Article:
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3 Springtime Tips for Energy Efficiency in HVAC

May 2, 2024 | Public | 0 comments

As life outside gets greener, spring is also a good reminder of the importance of green practices in facilities. HVAC systems use 40-50% of a commercial building’s energy, translating to high energy usage and significant greenhouse gas emissions. However, this also presents ample opportunity to find efficiencies.

Balancing occupant comfort with sustainability is not always straightforward, especially in large industrial, manufacturing, entertainment, healthcare, and education facilities. But HVAC systems can be optimized to enhance efficiency without compromising a comfortable environment. Energy efficiency is a cost-effective solution, reducing environmental impacts and expenses simultaneously.

Here are a few simple, low-cost ways to be more energy efficient with HVAC systems.

1. Find and Seal Air Leaks

It should be a routine practice to find and seal air leaks so that the HVAC is not pumping away wasted energy. Considering HVAC fans use 60% of a building’s HVAC energy, reducing leaks, even by 15%, can dampen fan energy requirements up to 40%.

As facilities managers walk their buildings, they should listen for audible air leaks and teams should scan their systems with regularity using an ultrasonic leak detector. For HVAC systems, specifically, ultrasonic leak detectors may be the better tool (versus a thermal detector, for example) as they offer precision and sensitivity that other methods may lack. With ultrasonic leak detectors, you can hear the ultrasound of even tiny leaks.

2. Insulate Refrigerant Lines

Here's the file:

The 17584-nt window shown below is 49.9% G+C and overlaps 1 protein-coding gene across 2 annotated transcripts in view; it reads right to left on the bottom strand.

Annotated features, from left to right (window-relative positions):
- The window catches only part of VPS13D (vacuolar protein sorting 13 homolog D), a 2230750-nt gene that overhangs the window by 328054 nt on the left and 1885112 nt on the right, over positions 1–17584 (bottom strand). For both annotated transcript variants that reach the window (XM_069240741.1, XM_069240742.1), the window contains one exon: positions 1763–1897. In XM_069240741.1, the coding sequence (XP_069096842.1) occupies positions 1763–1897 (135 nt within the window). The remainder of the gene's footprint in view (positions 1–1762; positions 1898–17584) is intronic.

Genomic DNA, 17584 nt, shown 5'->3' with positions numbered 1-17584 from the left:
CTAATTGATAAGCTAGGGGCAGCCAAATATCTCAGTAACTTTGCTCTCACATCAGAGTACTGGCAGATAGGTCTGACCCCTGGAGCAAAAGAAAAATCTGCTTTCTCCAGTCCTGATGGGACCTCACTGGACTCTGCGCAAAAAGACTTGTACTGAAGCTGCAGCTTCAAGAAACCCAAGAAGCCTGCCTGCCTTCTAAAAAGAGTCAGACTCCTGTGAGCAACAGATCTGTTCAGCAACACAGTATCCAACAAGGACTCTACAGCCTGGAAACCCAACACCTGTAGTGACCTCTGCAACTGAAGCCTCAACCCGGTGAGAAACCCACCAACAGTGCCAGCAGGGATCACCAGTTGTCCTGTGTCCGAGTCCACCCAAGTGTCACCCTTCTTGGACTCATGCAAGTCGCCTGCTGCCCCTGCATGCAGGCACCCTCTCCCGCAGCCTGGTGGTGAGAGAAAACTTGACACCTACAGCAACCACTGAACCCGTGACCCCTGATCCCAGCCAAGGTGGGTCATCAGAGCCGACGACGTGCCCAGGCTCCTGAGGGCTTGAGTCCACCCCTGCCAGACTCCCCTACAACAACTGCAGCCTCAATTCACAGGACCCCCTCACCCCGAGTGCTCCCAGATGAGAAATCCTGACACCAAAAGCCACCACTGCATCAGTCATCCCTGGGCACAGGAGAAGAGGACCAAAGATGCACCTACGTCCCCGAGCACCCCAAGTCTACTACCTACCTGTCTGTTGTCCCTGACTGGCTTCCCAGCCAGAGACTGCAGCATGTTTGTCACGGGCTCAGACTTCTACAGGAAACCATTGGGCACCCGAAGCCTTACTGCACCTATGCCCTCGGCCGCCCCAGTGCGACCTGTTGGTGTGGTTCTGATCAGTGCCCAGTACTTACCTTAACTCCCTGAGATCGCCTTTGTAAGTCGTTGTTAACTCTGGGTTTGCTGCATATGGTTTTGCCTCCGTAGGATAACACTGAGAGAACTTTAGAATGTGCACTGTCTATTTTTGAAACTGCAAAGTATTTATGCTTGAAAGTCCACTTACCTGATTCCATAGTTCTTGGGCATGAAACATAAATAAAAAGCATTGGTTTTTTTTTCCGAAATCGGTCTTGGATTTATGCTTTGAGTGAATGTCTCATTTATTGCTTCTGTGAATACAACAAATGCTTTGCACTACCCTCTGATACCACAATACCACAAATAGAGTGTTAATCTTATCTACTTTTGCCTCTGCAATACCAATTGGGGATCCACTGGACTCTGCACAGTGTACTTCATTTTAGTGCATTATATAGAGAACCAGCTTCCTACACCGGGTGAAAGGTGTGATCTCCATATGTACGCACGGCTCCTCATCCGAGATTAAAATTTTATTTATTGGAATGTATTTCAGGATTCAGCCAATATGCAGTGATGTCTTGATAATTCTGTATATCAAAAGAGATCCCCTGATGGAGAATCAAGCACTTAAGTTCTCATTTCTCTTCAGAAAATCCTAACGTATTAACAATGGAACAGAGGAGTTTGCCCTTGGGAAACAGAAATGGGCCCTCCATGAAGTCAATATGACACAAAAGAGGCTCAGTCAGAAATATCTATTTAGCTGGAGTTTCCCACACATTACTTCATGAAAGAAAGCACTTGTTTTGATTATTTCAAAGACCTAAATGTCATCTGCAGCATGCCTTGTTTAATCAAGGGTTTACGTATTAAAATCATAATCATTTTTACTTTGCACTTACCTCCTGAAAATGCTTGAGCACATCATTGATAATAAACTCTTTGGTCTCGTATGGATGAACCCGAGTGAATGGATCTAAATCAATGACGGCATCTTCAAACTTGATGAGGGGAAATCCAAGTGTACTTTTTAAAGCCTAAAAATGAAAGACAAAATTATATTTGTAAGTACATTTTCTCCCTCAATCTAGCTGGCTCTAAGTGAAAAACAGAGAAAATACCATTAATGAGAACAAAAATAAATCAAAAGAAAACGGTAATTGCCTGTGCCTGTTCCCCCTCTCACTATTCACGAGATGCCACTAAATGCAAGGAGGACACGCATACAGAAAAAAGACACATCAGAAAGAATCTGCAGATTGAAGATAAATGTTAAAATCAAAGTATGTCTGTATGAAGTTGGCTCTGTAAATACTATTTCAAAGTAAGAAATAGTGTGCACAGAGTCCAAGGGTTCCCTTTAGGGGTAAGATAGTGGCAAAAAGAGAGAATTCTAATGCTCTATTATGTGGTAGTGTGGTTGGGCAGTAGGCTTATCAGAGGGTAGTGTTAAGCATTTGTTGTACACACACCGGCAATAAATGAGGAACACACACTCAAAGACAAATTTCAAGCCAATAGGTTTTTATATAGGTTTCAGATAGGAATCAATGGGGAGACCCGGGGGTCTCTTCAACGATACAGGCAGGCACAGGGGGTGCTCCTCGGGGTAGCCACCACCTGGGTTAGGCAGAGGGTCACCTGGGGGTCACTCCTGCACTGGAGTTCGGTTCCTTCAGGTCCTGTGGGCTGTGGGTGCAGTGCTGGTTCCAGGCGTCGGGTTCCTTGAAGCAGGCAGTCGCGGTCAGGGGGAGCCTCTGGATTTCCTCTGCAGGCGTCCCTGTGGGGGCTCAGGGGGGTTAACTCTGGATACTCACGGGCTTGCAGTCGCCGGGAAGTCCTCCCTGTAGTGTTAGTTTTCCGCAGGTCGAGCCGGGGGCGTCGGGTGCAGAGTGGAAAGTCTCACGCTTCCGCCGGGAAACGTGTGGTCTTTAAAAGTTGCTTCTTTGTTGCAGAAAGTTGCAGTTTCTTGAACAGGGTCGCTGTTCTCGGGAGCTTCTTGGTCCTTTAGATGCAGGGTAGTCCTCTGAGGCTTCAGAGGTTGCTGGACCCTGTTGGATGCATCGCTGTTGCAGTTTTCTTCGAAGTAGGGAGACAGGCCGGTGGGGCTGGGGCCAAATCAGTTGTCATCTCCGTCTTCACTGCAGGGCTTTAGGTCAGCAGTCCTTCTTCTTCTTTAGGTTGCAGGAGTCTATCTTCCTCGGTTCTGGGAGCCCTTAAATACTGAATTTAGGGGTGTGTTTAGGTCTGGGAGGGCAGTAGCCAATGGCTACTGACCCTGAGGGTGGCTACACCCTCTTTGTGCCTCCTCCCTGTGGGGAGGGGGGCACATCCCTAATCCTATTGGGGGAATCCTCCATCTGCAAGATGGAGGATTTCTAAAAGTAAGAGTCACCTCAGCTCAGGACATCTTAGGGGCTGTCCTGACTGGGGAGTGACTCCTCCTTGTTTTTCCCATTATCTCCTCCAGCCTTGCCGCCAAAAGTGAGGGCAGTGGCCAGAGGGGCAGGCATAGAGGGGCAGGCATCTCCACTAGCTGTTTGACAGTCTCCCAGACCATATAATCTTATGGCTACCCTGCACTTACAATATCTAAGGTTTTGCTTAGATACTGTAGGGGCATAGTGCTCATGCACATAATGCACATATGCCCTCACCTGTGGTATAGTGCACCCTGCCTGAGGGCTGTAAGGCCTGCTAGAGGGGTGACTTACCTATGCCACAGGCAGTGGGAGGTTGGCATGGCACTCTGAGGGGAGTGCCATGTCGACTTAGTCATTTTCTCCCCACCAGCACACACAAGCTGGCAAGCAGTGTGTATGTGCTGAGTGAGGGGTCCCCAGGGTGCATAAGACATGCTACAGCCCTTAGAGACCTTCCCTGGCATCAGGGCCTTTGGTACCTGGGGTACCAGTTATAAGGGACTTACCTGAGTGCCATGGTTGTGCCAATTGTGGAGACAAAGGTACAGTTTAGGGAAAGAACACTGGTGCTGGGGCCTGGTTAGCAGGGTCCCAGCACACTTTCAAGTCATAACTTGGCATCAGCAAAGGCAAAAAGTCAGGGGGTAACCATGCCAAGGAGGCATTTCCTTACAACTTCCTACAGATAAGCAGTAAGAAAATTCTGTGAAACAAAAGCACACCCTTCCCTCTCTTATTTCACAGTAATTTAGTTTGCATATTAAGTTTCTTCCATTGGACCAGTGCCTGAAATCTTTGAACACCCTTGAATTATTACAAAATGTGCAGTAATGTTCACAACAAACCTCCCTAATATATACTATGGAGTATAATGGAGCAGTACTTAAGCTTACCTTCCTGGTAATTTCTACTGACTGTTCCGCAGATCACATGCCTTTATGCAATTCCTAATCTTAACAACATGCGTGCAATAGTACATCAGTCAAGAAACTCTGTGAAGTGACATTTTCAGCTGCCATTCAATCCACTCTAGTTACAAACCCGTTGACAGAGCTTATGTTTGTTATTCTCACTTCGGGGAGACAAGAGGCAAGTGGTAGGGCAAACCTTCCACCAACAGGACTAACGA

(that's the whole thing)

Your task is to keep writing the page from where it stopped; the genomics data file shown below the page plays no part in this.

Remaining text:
Something as simple as tubular foam insulation around exposed copper refrigerant lines can reduce energy usage. Indoor lines that are insulated are 2% more energy efficient, and that figure doubles where lines are closer to the outdoors, such as attics and rooftops.

Benefits of insulating copper refrigerant lines include:

  • Energy Efficiency: Proper insulation helps maintain the desired temperature of the refrigerant as it travels between the indoor and outdoor units. When refrigerant lines are well-insulated, they experience less heat exchange with the surrounding environment. This reduces energy losses and ensures that the system operates efficiently.
  • Reduced Heat Gain/Loss: Insulation acts as a barrier, preventing heat gain during hot weather and heat loss during cold weather. Without insulation, copper lines can absorb heat from the surroundings or release heat, affecting the overall performance of the HVAC system.
  • Preventing Condensation: Insulation minimizes condensation on the refrigerant lines. Moisture buildup can lead to corrosion of the copper tubing and degrade the insulation. Properly insulated line sets prevent condensation-related issues.
  • Enhanced System Lifespan: Insulated line sets protect the copper tubing from external factors such as physical damage, chemicals, and moisture. Shielding the lines extends the lifespan of the HVAC system.